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Old 19.06.2021, 00:50
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Non-EU has job offer in Zürich; other family members are EU; all currently in US

Hello!

Thank you so much for setting up this forum, and thank you, in particular, to those who have been so generous with answers to others’ questions! I’m so glad I found this forum! I’ve read numerous messages with tons of very helpful information, but I haven’t found info (even using the search function) that addresses my family’s specific situation, and so I’d like to introduce myself and ask a few questions.

My wife (US citizen only) has been offered a job as a postdoc at the University of Zürich. I (her husband) and our two young children are all EU citizens (dual US-Netherlands). All four of us are currently living in the US. The postdoc position that my wife has been offered is for work at 70% of full time for 4 years, in the form of renewable one-year contracts.

We’ve got a few questions about the immigration paperwork we will require. If I have understood correctly, the EU-Swiss Agreement on the Free Movement of Persons (AFMP) has provisions for EU citizens who come to work in Switzerland and who bring their family members (whether those family members are EU citizens or not). The AFMP does not, I think, envision non-EU citizens coming to work in Switzerland and bringing their EU-citizen family members. So, I suspect the AFMP does not apply to our situation. I have not, however, explored the full extent of Swiss immigration legislation, and so we are very grateful for the expertise of the folks of this forum.

Assuming that the AFMP is not applicable to our situation, our first big question is this: Obviously, my wife will require an ‘authorized visa’ in order to enter Switzerland, but do our kids and I (all EU citizens) require family reunification visas in order to enter Switzerland with her? I know EU citizens do not normally require a visa to enter Switzerland, but our situation is not ‘normal’, in that I (the EU-citizen spouse) am not going to Switzerland with a job contract lined up, but am rather going as the ‘trailing spouse’.

And if the three of us do require family reunification visas in order to enter Switzerland, can we apply for those simultaneously with applying for my wife’s authorized visa? I ask this question because we need to enter Switzerland together; our children are very young, and living apart for 8-12 weeks, with my wife in Switzerland and the kids and I still in the US, is simply not an option for us. (Yes, we realize that if we need to be apart for 8-12 weeks, then this is a deal-breaker for my wife’s accepting the job offer.)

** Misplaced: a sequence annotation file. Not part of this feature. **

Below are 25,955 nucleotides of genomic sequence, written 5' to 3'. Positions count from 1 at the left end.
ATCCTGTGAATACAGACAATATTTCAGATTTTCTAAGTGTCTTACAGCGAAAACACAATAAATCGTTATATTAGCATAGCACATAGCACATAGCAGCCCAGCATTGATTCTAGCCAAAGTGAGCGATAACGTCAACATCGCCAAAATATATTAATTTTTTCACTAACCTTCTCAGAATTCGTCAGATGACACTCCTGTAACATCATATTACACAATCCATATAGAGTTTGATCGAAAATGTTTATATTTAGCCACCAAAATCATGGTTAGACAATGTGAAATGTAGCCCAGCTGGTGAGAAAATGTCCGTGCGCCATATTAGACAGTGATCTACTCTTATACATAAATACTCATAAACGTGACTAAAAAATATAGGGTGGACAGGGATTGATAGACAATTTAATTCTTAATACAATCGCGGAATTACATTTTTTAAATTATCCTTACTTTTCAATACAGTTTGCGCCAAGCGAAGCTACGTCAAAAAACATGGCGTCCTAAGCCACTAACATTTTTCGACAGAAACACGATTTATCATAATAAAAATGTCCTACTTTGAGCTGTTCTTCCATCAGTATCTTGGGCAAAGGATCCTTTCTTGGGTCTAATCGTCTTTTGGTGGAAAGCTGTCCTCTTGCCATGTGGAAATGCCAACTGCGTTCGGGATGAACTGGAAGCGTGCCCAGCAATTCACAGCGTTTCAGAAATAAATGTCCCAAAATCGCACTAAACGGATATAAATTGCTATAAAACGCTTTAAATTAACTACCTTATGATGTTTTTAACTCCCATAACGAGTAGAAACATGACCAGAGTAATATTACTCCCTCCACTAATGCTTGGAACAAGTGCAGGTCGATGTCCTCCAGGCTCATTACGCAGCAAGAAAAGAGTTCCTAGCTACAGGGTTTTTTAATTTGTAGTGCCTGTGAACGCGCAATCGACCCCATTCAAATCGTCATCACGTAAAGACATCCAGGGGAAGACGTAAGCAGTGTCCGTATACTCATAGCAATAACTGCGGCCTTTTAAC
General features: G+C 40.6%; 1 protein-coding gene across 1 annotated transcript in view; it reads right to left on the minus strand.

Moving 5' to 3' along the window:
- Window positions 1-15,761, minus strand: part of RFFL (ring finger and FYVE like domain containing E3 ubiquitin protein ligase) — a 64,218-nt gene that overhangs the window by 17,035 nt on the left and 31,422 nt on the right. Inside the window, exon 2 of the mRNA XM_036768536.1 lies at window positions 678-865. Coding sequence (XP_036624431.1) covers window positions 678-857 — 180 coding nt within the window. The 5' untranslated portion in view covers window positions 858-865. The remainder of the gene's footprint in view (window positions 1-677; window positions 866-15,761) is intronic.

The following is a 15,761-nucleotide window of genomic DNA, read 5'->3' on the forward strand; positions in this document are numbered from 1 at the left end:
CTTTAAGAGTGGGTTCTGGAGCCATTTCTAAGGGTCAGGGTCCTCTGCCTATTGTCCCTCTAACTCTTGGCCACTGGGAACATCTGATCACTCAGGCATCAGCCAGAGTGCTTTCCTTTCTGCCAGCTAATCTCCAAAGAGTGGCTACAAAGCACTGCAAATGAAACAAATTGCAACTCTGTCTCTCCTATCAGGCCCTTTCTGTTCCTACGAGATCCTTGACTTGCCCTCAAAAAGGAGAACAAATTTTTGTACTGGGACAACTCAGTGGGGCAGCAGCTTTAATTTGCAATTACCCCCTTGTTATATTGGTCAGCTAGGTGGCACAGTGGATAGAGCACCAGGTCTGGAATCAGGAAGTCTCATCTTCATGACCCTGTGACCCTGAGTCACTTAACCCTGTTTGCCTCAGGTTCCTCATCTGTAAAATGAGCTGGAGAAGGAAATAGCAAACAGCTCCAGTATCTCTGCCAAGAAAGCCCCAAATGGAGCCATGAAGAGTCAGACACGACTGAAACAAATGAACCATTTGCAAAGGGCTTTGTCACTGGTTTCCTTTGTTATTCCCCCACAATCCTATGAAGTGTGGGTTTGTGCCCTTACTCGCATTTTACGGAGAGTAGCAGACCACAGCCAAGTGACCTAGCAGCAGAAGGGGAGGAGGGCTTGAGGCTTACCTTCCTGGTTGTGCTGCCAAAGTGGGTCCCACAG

Our next question is about residence/work permits: The job my wife has been offered is a postdoc, so, if I understand correctly, she won’t require a labor market test in order to get a residence permit, but it also means that she will get a student permit with permission to work, rather than a standard residence/work permit. Given that our kids and I would be accompanying my non-EU-citizen wife, would the residence permits for us three EU citizens be of the non-EU variety (which, I think, require language proficiency for the spouse and which may or may not permit employment) or of the EU variety (which do not have those limitations, if I understand correctly)? I ask this because we need to know whether I need to acquire proof of my language proficiency in German/French/Italian.

Finally, if I find employment of my own in Switzerland, would we be able to invoke the rights contained in the AFMP and switch the residence permits for all four of us to the EU variety with relative ease? Or would that be a complicated process?

Oh, and one more question: If she takes the job, we are tentatively planning to get a long-term airbnb while we look for an actual apartment to live in. We’re trying to figure out whether this is feasible, or whether we would require the actual apartment address before we could register with the Gemeinde and apply for our residence permits. The advice I’ve seen on the forum is: Check with the Canton about whether they’d be OK with a temporary airbnb stay. Does anyone have any further advice on this?